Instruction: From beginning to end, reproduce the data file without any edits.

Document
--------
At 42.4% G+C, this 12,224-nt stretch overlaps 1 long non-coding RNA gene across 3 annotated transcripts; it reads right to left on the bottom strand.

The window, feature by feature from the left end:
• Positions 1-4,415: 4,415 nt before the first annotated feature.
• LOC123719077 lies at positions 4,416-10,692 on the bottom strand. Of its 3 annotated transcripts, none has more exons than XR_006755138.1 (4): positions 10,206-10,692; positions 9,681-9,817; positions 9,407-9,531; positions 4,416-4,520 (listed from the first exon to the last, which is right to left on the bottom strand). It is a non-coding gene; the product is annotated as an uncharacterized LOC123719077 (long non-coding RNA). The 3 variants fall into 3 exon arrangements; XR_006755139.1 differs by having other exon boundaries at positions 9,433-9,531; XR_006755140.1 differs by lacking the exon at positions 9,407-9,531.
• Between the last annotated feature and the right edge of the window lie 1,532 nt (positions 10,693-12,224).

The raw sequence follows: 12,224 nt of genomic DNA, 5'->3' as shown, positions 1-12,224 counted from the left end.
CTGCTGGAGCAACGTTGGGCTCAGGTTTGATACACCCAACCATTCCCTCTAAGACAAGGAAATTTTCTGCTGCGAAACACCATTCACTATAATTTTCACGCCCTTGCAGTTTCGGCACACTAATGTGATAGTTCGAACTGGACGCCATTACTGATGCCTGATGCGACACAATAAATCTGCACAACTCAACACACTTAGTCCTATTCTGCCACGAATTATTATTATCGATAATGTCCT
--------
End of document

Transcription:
At 42.4% G+C, this 12,224-nt stretch overlaps 1 long non-coding RNA gene across 3 annotated transcripts; it reads right to left on the bottom strand.

The window, feature by feature from the left end:
• Positions 1-4,415: 4,415 nt before the first annotated feature.
• LOC123719077 lies at positions 4,416-10,692 on the bottom strand. Of its 3 annotated transcripts, none has more exons than XR_006755138.1 (4): positions 10,206-10,692; positions 9,681-9,817; positions 9,407-9,531; positions 4,416-4,520 (listed from the first exon to the last, which is right to left on the bottom strand). It is a non-coding gene; the product is annotated as an uncharacterized LOC123719077 (long non-coding RNA). The 3 variants fall into 3 exon arrangements; XR_006755139.1 differs by having other exon boundaries at positions 9,433-9,531; XR_006755140.1 differs by lacking the exon at positions 9,407-9,531.
• Between the last annotated feature and the right edge of the window lie 1,532 nt (positions 10,693-12,224).

The raw sequence follows: 12,224 nt of genomic DNA, 5'->3' as shown, positions 1-12,224 counted from the left end.
CTGCTGGAGCAACGTTGGGCTCAGGTTTGATACACCCAACCATTCCCTCTAAGACAAGGAAATTTTCTGCTGCGAAACACCATTCACTATAATTTTCACGCCCTTGCAGTTTCGGCACACTAATGTGATAGTTCGAACTGGACGCCATTACTGATGCCTGATGCGACACAATAAATCTGCACAACTCAACACACTTAGTCCTATTCTGCCACGAATTATTATTATCGATAATGTCCT